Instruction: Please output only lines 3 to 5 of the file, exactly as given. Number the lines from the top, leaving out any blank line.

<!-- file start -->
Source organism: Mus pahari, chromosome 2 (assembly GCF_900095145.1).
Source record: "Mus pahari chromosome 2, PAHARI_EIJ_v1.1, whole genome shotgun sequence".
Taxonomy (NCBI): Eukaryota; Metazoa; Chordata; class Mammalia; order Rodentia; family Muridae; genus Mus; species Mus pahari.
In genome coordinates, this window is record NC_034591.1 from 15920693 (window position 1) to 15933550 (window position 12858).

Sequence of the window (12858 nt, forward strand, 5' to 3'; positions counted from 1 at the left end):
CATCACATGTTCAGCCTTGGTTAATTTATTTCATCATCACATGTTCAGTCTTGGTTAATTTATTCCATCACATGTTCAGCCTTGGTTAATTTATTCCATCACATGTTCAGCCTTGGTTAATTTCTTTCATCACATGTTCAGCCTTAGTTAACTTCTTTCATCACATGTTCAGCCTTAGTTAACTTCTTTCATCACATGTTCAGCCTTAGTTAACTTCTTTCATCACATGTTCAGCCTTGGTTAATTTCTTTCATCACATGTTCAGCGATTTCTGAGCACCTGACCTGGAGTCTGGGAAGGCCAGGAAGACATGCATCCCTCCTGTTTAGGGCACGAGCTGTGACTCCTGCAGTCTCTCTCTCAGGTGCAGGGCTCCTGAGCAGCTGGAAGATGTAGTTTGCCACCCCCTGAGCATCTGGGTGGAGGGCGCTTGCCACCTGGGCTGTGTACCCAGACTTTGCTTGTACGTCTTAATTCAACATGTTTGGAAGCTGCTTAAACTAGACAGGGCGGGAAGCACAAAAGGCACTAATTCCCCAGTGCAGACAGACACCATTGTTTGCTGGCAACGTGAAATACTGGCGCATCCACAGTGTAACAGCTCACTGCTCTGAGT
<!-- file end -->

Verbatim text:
Taxonomy (NCBI): Eukaryota; Metazoa; Chordata; class Mammalia; order Rodentia; family Muridae; genus Mus; species Mus pahari.
In genome coordinates, this window is record NC_034591.1 from 15920693 (window position 1) to 15933550 (window position 12858).

Sequence of the window (12858 nt, forward strand, 5' to 3'; positions counted from 1 at the left end):